Let Me Give You Some Advice
On Shabbat morning, a fellow synagogue traveler approached me. He seemed to have something urgent to tell me, and he held a book I authored several years ago about the state of American Judaism. He had just bought it and read it, and thus it was natural for him to consider me the appropriate person to unload on: “They don’t even know how to keep their own community intact, so how dare they come tell us what Israel should do?”
“They” is the Jews of America. “Us” is we Israelis.
I asked him if he had seen the survey conducted by professor Steven Cohen titled “Together and Apart: Israeli Jews’ Views on Their Relationship to American Jews and Religious Pluralism,” commissioned by the New York Jewish Federation. He didn’t know what I was talking about. The survey, published last week, demonstrated in numbers that my friend was not alone, neither in his grim assessment of the state of U.S. Jews, nor in his rejection of their advice to Israel.
Forty-six percent of Israeli Jews believe that in the next 10-20 years, “most American Jews who are not Orthodox will assimilate.” Some Americans would probably find such an assessment offensive. I think it is mostly ignorant. Ten to 20 years is a very long time, and predictions about things such as assimilation are often tainted by hyperbole.
We need to keep in mind the difference between being offensive and being ignorant as we turn to the other data in this extensive survey that made headlines: Apparently, about two-thirds of Israeli Jews have no desire to see their government taking into account “the views of Jewish leaders in the U.S.” Israelis value the ties with American Jews, they understand that their support is essential for the country, they believe that a Jew in the U.S. can lead a meaningful Jewish life (see graph at right). Still, they have no use for the advice of American Jews.
A majority of Israeli Jews do not want American Jews’ advice on religion and state (61 percent), settlements (67 percent), peace with the Palestinians (64 percent), Israeli Arabs (69 percent), Reform and Conservative Jews in Israel (55 percent), prayer at the Western Wall (56 percent), conversion (54 percent), and marriage and divorce (64 percent). To put it bluntly: All the issues that some U.S. Jewish leaders consider worthy of meddling are off the table. And this time, you can’t just say, ‘Oh, it’s the right-wing religious government, not the people of Israel.’ This is a survey, so it is the people. It is they — I should say “us,” even though I somewhat disagree with the majority of my fellow Israelis on this subject — who do not want this advice.
Is this offensive? I’d again consider the option of ignorance. In this case, not the ignorance of Israelis. Let me put it this way: Israelis might not know enough to give an accurate assessment on the state of American Judaism, but they feel that American Jews also do not know enough about Israel’s challenges to give it advice on how to make peace, war or laws.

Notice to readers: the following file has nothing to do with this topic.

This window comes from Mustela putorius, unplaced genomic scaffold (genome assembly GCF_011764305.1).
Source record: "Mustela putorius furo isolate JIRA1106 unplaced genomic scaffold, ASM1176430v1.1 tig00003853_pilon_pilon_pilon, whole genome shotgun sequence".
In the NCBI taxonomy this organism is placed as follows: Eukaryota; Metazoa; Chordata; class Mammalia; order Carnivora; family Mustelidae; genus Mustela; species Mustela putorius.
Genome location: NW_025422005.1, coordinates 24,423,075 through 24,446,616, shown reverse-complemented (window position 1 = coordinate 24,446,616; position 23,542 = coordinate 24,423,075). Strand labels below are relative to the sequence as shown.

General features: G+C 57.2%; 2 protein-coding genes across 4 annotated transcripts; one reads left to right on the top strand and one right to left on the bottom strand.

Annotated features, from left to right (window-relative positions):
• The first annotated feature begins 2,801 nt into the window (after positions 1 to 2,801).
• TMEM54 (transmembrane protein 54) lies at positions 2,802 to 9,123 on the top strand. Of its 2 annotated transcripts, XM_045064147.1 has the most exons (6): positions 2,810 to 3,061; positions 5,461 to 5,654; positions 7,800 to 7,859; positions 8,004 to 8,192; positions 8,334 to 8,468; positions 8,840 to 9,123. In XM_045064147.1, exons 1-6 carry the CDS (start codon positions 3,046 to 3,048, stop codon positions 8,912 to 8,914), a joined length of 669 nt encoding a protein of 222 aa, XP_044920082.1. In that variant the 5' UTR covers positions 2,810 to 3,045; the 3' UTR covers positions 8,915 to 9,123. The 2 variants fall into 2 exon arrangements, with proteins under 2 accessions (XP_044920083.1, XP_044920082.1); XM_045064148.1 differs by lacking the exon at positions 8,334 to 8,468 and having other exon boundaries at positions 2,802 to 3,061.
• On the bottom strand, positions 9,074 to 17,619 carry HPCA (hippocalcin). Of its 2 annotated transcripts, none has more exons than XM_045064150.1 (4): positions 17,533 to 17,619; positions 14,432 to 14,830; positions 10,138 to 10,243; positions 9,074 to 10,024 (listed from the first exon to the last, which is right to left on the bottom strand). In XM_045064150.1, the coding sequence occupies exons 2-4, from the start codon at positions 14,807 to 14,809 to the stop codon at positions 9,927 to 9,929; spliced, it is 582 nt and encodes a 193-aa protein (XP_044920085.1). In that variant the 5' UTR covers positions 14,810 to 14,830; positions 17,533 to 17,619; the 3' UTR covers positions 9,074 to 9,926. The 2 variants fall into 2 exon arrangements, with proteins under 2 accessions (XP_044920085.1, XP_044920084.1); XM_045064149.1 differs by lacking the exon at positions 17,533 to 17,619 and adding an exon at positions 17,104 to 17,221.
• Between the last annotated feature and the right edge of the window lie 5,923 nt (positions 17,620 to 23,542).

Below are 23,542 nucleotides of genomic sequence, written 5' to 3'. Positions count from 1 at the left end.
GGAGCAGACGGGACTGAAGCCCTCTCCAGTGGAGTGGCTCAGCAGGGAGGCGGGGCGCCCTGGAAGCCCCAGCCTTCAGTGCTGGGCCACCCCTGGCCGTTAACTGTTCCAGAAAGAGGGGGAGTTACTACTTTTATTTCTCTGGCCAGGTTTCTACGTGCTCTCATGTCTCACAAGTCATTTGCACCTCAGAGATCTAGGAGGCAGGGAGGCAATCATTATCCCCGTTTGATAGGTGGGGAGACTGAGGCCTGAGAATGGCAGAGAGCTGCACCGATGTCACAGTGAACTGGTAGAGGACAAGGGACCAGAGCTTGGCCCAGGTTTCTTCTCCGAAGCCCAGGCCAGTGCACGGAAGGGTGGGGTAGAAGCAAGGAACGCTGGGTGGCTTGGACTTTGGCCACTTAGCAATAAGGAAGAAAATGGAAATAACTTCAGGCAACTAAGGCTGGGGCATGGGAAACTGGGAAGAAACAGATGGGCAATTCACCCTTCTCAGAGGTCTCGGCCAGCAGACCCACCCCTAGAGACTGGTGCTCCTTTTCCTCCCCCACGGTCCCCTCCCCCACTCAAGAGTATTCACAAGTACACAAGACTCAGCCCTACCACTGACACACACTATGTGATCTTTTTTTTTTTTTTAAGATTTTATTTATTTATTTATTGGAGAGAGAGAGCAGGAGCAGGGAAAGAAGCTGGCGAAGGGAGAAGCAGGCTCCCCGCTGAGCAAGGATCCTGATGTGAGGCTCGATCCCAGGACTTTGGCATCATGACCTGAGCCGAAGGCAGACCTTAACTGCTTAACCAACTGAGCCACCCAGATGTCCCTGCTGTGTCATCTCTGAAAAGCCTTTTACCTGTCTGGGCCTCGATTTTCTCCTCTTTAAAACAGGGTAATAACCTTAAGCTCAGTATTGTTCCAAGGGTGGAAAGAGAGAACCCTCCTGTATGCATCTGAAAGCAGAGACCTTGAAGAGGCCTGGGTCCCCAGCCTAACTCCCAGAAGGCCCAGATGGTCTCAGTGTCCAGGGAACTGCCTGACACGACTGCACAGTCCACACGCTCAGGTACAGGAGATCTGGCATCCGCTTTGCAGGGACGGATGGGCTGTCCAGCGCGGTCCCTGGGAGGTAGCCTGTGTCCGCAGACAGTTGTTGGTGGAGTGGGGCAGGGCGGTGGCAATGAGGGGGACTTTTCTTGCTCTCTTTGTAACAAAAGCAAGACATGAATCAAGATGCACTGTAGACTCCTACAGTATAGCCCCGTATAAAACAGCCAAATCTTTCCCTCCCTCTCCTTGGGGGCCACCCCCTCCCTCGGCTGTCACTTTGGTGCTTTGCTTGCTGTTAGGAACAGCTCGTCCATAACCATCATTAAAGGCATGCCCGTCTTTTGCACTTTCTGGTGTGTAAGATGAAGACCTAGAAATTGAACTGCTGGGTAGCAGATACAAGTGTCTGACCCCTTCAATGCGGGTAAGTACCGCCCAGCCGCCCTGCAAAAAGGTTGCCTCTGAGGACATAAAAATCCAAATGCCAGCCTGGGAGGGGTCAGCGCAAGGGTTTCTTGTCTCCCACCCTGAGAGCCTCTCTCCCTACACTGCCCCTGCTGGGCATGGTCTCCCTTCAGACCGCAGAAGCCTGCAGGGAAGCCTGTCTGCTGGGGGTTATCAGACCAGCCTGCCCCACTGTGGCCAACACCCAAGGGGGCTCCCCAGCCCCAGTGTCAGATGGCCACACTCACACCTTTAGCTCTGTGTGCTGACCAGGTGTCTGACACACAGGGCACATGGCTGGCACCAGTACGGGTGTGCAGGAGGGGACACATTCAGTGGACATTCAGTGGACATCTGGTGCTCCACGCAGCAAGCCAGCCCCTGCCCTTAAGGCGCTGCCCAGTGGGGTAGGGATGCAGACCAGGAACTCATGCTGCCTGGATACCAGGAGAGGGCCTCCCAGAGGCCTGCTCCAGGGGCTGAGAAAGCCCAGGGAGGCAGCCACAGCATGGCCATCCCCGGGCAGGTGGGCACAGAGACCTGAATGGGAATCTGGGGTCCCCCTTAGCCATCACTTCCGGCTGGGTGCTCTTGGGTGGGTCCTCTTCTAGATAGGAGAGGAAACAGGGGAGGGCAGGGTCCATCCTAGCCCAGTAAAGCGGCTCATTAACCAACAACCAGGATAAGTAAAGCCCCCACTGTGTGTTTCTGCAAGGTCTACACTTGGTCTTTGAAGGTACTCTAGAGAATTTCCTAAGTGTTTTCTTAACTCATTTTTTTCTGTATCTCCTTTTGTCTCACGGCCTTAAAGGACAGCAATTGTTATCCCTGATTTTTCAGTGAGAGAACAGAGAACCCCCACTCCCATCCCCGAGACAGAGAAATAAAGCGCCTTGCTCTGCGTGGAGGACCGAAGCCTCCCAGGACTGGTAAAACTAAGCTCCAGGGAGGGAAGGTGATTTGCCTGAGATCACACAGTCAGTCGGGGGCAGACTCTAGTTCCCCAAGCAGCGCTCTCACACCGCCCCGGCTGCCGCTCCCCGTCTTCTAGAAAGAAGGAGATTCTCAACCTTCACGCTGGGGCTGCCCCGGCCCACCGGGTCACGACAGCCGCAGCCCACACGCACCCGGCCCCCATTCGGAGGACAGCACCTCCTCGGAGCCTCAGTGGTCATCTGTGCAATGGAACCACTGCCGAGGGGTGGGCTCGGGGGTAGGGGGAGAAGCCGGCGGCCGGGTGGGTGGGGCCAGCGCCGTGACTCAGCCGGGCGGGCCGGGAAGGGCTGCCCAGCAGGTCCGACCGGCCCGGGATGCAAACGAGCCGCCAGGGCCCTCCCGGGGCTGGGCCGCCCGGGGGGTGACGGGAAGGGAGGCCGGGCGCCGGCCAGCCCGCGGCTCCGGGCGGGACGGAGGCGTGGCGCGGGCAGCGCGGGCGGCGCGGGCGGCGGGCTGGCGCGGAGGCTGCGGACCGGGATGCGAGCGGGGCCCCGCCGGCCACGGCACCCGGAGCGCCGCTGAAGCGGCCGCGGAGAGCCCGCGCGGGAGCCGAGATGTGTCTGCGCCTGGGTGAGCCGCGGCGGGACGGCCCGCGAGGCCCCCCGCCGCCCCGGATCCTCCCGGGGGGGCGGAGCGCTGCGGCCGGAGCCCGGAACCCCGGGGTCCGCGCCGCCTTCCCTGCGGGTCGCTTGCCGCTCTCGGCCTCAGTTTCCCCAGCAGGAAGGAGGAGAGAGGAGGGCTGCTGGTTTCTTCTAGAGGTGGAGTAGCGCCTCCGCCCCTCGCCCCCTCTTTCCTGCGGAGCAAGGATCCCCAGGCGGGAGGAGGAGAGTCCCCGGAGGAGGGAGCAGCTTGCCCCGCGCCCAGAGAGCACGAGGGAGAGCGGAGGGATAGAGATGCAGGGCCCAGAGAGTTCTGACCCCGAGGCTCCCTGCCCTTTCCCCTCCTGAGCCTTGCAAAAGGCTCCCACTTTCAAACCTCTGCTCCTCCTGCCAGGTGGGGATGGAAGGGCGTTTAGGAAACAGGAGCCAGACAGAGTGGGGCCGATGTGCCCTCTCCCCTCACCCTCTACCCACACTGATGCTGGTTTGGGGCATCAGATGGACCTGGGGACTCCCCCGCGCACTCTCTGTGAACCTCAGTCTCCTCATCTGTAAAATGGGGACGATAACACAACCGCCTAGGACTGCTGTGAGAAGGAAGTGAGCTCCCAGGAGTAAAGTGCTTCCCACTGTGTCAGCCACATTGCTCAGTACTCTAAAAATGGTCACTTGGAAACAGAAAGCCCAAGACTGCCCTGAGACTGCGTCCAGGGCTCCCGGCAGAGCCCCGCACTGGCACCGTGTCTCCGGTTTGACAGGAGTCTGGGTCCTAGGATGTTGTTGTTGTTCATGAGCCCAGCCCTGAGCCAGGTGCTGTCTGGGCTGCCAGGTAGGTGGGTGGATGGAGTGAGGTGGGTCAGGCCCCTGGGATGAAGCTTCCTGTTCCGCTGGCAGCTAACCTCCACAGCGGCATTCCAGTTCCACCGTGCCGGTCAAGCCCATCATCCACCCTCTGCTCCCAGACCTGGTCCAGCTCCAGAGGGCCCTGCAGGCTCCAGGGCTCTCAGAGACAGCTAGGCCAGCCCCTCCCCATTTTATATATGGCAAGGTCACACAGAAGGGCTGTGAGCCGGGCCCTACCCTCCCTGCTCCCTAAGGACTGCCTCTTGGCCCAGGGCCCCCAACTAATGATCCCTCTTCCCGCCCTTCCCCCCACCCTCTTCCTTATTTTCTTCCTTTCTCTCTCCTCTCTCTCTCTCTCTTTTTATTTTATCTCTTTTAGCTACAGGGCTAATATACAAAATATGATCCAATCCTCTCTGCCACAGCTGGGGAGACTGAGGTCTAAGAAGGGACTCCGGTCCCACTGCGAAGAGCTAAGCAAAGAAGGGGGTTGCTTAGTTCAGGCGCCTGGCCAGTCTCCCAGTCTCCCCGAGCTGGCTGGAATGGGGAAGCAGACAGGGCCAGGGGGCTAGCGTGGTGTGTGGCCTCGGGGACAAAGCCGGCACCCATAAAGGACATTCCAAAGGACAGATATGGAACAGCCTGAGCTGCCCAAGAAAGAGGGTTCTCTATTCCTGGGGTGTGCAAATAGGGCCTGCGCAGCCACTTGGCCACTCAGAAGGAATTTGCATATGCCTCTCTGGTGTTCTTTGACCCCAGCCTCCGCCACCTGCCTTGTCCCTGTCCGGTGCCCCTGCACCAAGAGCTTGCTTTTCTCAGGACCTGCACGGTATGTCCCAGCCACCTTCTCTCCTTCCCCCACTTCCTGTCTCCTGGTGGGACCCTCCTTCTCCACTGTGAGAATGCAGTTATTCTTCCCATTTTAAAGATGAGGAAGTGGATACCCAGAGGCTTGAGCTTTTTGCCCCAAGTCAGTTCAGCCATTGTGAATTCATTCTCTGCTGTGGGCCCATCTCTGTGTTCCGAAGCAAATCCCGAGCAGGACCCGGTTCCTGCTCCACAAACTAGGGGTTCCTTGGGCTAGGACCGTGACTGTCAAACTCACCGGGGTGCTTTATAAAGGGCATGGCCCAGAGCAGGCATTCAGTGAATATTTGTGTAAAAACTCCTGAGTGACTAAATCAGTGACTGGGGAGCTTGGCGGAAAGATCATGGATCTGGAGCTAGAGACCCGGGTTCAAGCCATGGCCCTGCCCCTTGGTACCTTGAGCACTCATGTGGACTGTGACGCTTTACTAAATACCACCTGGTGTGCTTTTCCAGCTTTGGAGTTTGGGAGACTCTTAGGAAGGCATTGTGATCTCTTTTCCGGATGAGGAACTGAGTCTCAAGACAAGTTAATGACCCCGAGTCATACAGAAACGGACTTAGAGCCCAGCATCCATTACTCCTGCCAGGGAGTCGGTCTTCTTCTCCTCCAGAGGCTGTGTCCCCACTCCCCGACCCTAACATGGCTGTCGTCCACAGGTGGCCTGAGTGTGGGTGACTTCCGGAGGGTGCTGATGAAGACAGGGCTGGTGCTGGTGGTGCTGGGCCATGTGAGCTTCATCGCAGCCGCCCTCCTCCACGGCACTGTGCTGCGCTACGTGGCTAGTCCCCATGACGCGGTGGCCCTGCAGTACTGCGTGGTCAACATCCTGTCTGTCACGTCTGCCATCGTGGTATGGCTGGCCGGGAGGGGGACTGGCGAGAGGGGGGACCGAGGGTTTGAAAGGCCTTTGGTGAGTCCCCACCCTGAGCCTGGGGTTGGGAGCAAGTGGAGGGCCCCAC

Ignorance — and a grain of hubris — prompts Israelis to negatively assess the future of Jewish America. Ignorance — and a grain of hubris — prompts Americans to believe that Israel would be better off if it only heeds their advice.
Thus, before you get offended by Israelis’ rejection of your wisdom, ask yourself the following question: Would you accept the advice of Israeli Jews on matters of politics and religion in America? Think about concrete examples: Do you want their counsel on the politics of President Donald Trump; on conversion to Judaism in U.S. communities; on the relations between Jews and evangelicals; on J Street; on patrilineal descent; on rituals in the synagogue; on young Jews engaging in the Boycott, Divestment and Sanctions (BDS) movement; on interfaith marriage? Would you take into account their advice on all of these matters?
If the answer is yes, you have a reason to get insulted by Israel’s reluctance to listen to the advice of U.S. Jews. But if the answer is negative — if you are ready to admit the obvious, that most American communities would be reluctant to listen to Israel’s advice on these matters — then you should not be surprised, nor offended, by Israelis having the same instinctive response to the suggestion that they should take your views “into account.”
Shmuel Rosner is senior political editor. For more analysis of Israel and international politics, visit Rosner’s Domain at jewishjournal.com/rosnersdomain.